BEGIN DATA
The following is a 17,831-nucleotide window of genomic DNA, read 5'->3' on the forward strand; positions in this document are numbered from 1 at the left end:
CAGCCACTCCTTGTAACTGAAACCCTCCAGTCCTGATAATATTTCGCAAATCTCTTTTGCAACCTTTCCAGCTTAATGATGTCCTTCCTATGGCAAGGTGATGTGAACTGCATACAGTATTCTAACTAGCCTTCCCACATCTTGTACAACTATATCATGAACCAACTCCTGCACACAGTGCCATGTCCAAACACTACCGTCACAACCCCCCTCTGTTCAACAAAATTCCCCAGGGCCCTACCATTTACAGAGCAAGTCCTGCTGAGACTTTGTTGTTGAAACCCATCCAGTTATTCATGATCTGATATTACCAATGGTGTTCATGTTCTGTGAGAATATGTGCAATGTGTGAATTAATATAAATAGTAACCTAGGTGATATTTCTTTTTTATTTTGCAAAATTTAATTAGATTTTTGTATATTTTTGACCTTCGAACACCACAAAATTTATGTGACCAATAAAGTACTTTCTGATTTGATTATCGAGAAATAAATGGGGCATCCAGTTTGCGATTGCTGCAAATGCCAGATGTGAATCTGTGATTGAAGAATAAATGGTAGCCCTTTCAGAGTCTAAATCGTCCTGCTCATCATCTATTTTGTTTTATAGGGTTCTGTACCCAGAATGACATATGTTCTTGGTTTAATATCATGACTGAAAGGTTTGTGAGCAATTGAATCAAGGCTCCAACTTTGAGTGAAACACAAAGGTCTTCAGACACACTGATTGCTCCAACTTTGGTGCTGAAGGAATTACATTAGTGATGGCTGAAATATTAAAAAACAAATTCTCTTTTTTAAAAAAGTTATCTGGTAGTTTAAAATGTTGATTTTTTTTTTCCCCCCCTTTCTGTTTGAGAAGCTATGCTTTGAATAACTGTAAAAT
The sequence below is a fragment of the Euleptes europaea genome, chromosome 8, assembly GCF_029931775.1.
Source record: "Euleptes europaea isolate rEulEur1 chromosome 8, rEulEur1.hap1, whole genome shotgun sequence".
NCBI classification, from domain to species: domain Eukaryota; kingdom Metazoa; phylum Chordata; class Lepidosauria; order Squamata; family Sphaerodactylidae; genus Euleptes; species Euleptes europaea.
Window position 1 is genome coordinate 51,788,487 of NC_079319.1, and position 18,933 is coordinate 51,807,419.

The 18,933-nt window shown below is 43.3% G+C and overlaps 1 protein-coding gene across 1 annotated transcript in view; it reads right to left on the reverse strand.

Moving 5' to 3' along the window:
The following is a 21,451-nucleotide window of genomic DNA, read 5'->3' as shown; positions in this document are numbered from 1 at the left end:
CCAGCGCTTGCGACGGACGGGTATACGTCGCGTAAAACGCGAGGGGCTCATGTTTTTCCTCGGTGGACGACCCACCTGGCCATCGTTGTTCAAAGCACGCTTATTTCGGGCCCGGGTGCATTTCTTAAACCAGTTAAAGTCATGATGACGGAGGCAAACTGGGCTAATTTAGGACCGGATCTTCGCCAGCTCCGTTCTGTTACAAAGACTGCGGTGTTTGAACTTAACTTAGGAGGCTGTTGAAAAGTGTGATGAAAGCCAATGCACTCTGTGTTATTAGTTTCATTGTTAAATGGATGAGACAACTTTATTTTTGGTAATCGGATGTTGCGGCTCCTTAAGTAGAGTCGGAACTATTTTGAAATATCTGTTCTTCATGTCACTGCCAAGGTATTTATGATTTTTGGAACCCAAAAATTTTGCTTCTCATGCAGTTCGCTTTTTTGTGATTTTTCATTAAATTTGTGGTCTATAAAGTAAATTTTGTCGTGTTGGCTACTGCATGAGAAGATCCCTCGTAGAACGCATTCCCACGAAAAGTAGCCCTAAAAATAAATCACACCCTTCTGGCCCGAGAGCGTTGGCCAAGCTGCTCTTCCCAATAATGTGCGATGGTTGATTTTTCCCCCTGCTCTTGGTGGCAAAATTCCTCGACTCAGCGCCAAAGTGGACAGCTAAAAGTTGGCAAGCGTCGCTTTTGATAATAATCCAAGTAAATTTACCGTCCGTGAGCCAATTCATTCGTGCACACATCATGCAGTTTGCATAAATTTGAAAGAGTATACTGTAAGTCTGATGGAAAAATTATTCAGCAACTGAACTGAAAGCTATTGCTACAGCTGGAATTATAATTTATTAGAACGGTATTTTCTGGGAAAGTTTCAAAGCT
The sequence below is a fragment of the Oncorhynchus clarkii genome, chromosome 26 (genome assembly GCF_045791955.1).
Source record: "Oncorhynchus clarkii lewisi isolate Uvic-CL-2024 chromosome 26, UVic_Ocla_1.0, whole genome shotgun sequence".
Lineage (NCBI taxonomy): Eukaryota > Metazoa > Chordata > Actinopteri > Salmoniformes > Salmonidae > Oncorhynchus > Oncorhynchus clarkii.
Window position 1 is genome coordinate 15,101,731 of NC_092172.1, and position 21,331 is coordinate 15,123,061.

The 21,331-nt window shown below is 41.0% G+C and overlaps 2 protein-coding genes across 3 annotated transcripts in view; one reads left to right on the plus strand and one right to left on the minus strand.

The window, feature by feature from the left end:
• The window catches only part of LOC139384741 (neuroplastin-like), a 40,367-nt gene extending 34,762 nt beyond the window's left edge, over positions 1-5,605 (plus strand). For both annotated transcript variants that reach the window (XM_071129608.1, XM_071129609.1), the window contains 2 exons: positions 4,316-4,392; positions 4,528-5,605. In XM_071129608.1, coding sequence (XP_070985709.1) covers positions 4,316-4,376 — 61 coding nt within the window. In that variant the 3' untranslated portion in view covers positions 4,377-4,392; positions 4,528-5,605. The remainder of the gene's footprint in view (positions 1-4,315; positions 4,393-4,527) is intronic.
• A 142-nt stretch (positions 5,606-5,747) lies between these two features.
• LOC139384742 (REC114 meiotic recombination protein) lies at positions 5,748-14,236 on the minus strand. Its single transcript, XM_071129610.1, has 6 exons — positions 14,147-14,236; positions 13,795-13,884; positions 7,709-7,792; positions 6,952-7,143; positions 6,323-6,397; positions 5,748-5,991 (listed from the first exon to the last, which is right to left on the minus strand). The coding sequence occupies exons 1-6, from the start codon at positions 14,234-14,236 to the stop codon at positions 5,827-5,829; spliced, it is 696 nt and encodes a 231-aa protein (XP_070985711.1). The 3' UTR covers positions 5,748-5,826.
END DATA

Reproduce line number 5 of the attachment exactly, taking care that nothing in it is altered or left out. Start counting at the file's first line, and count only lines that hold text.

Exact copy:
NCBI classification, from domain to species: domain Eukaryota; kingdom Metazoa; phylum Chordata; class Lepidosauria; order Squamata; family Sphaerodactylidae; genus Euleptes; species Euleptes europaea.